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DAMODARAM SANJIVAYYA NATIONAL LAW

UNIVERSITY
VISAKHAPATNAM, A.P., INDIA

RELATION BETWEEN FUNDAMENTAL RIGHTS AND DIRECTIVE


PRINCIPLES OF STATE POLICY

CONSTITUTIONAL LAW-I

(Mr. A. NAGESWARA RAO)

SUBMITTED BY:
SHUBHAM RAJ
ROLL 2013110
SEMESTER- V

ACKNOWLEDGEMENT

I feel highly elated to work on the Relation between Fundamental Rights and Directive
Principles of State Policy under the guidance of the faculty of Constitutional Law, Mr. A.
Nageswara Rao. I am very grateful to him for his exemplary guidance.
I have tried my best to pave the way for bringing more luminosity to this topic. Doing
the project was an experience where the knowledge was my best takeaway.
I would also like to thank my parents and friends who helped me a lot in finishing this project
within the limited time.
Once again, thanks to all who helped me in completing this project work.
Thanking you
Shubham Raj.

TABLE OF CONTENTS
TITLE

Page number
02

ACKNOWLEDGEMENT
LIST OF ABBREVIATIONS

04

LIST OF CASES

05

ABSTRACT

07
08

1.
2.
3.
4.
5.

AIMS OF THE STUDY


SIGNIFICANCE & BENEFITS
SCOPE OF THE STUDY
RESEARCH METHODOLOGY
RESEARCH QUESTIONS

08
08
08
08

6. LITERATURE REVIEW

09

7. INTRODUCTION

09

8. COMMON ROOTS BUT DIFFERENT BRANCHES

12

09. ARTICLES 32 AND 37 (THE RELATIONSHIP BETWEEN

13

FUNDAMENTAL RIGHTS AND DIRECTIVE PRINCIPLES)


10. 25TH AMENDMENT 1971 (Article 31 C)

17

11. OTHER JUDICIAL PRONOUNCEMENT

18

CONCLUSION

23

BIBLIOGRAPHY

23
23
24
24

BOOKS
ARTICLES
STATUTES

24

WEBLIOGRAPHY

LIST OF ABBREVIATIONS

AIR

All India Reporter

Art.

Article

Arts.

Articles

Etc.

Etcetra

Id.

Ibid

SC

Supreme Court

SCC

Supreme Court Cases

v.

Versus

Vol.

Volume

www

World Wide Web

LIST OF CASES
State of Madras v. Champakam Dorairajan, AIR 1951 SC 226
Hanif Qureshi v. State of Bihar AIR 1958 SC 731
Mumbai Kangar Sabha v. Abdulbhai, AIR 1976 SC 1455
In re Kerala Education Bill, AIR 1958 SC 956; 1959 SCR 995.
Orient weaving mills v U.O.I., AIR 1983 SC 98
State of Bombay v. F. N. Balsara AIR 1951 SC 30
Bijoy cotton Mills v. State of Ajmer, AIR 1955 SC 33
Chandra Bhavan Boarding and Lodging, Bangalore v. State of Mysore, AIR 1970 SC 2042 at
2050; (1969) 3SCC 84
Golak Nath v. State of Punjab, AIR 1967 SC 1643
Kesavananda Bharti v. State of Kerala, AIR 1973 SC 1461 at 1641; (1973) 4 SCC 225
Unnikrishna v. state of Andhra Pradesh, AIR 1993 SC 2178, 2230; (1993) 1 SCC 645
Pathumma v. State of Kerala, AIR 1978 SC 771; (1978) 2 SCC 1
State of Kerala v. N.M Thomas, AIR 1976 SC 490; (1976) 2 SCC 310
Minerva Mills v. Union of India, AIR 1980 SC 1789
Sanjeev Coke Manufacturing Co. v. Bharat Cooking Coal Ltd., (1983) 1 SCC 147
State of Tamil Nadu v. L Abu Kavur Bai, AIR 1984 SC 626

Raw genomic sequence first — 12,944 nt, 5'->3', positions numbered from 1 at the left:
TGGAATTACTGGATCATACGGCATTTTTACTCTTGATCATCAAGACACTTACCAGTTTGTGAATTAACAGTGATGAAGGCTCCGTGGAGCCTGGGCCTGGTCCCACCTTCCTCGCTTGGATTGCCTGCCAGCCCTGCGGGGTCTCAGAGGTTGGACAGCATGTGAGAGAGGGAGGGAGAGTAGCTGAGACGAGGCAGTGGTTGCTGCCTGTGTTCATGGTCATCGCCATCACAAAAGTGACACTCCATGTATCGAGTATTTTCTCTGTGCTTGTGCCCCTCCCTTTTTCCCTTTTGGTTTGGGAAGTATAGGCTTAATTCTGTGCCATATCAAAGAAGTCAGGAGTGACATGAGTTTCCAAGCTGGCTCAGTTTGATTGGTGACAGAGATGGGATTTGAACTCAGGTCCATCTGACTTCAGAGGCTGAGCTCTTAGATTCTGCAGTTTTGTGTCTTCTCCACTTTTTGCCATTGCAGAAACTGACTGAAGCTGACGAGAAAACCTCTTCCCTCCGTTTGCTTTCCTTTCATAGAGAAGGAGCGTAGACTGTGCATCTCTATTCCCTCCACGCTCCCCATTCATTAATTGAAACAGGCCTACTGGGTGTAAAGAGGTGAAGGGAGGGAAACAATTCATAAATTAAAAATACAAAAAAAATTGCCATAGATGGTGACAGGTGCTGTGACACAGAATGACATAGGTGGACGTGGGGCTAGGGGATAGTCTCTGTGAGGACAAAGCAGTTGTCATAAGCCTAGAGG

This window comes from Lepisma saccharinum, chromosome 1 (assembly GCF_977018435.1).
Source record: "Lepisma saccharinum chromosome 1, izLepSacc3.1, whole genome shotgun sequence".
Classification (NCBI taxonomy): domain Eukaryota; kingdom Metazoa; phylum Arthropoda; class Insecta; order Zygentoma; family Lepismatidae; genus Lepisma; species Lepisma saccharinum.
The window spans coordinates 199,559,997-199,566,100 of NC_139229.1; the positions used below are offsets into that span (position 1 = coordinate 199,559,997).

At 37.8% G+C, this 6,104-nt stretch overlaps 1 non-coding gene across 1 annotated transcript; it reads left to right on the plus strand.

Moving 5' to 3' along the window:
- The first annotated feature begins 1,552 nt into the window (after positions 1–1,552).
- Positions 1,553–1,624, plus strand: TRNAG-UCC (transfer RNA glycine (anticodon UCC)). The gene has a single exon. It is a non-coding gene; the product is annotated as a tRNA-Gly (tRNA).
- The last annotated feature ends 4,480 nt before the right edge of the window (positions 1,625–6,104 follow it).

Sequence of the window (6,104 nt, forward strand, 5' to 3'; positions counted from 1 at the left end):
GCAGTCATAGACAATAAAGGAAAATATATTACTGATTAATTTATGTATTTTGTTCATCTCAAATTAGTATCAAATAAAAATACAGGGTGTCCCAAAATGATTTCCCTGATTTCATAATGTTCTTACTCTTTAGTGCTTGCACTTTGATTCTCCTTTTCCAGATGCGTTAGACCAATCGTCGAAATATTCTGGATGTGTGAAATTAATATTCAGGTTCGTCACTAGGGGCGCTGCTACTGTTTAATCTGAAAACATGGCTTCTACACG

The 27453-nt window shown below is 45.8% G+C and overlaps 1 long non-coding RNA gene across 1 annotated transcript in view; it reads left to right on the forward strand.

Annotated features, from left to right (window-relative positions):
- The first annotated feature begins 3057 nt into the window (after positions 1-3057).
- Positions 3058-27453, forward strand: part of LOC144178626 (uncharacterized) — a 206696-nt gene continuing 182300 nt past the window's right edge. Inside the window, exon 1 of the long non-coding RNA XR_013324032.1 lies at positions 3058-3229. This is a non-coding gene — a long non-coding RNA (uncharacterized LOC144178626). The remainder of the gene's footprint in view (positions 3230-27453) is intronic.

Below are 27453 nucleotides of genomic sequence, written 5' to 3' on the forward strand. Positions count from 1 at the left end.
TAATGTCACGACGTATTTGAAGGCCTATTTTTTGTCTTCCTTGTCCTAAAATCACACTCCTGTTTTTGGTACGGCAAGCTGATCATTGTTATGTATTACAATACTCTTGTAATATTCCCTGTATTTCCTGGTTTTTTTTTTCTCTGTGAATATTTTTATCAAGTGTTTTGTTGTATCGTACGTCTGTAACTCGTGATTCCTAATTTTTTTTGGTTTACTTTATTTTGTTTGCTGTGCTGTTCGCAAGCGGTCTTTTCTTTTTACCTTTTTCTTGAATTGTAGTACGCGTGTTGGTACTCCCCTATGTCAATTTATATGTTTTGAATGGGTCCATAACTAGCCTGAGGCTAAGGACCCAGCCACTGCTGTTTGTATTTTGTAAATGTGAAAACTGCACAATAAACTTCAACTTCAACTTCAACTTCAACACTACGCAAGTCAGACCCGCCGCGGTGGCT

Ashoka Kumar Thakur v. Union of India, (2008) 6 SCC 1, at page 515; (2008) 5 JT 1.
Olga Tellis v. Bombay Municipa corpn, AIR 1986 SC 194; (1985) 3 SCC 545.
Dalmia Cement (bharat) ltd. V. Union of India, (1996) 10 SCC 104
Bandhua Mukti Morcha v. Union of India, AIR 1984 SC 802, 811-812; (1984) 3 SCC 161
State of Bihar v. Kameshwar AIR 1952 SC 352
Subhash kumar v. State of Bihar, AIR 1991 SC 420; (1991) 1 SCC 598
Consumer Education and Research Center V. Union of India, AIR 1995 SC 922

Chameli Singh v. state of Uttar Pradesh, AIR 1996 SC 1051; (1996) 2 SCC 549
Unnikrishnan v. State of Uttar Pradesh, AIR 1993 SC 2178; (1993) 1 SCC 645
Welfare Assn., A.R.P. v. Ranjit P. Gohil, (2003) 9 SCC 358, at page 381
I.R. Coelho v. state of T.N. (2007) 2 SCC 1, at page 98; AIR 2007 SC 861.

ABSTRACT
Both the Fundamental Rights and the Directive Principles were of common origin and both
of these had common objective. These have been enshrined in our Constitution to implement
the ideals, achieve the goals enshrined in the preamble and to establish the welfare state. The
Fundamental Rights have been enshrined in part III from Articles 12 to 35 and Directive
Principles of state policy in part IV, from Article 36 to 51.
Although these two appear in the Constitution as distinct entities, it was the Assembly that
separated these; the leaders of the freedom struggle had drawn no distinction between the
positive and negative obligations of the state. Both types of rights had developed as a
common demand, products of national and social revolutions, of their almost inseparable
intertwining and of the character of Indian polity itself.

1. AIMS OF THE STUDY


Over the course of this project, the researcher aims to find out the actual relationship between
Fundamental Rights and Directive Principles of State Policy. The researcher endeavors to
find out why are the Fundamental Rights given more preference whereas, the Directive
Principles are not even enforceable at law, with the help of pre decided case laws.
2. SIGNIFICANCE & BENEFITS
After going through this research work, one will be able to understand the relation between
the Fundamental Rights and Directive Principles of State Policy, why Fundamental Rights are
preferred over Directive Principles and why are the Directive Principles not enforceable at
law. Also, the readers will get through the landmark judgments related to the topic.
3. SCOPE OF THE STUDY
The research work is limited only to the provisions of Fundamental Rights and the Directive
Principles of State Policy.
4. RESEARCH METHODOLOGY
The methodology that will be used by the researcher is non-empirical. The researcher would
rely primarily on secondary sources of data in the form of books, articles, journals, reports
and Internet resources. The researcher would follow a descriptive style throughout the project
while the analytical style would also be used wherever required. The Harvard Bluebook
Citation Guide will be followed.
5. RESEARCH QUESTIONS
5.1. What is the actual relationship between Fundamental Rights and Directive
Principles of State Policy?
5.2. If the roots and objectives of both the Fundamental Rights and Directive Principle
of State Policy are the same then why are these mentioned in different chapters?
5.3. Why are Fundamental Rights given more preference whereas, the Directive
Principles are not even enforceable at law?
5.4. How has the Indian Judiciary interpreted the relation between Part III and IV of
the Constitution?

06. LITERATURE REVIEW:


8

CONSTITUTIONAL LAW OF INDIA by J. N. PANDEY: In the Indian Constitution a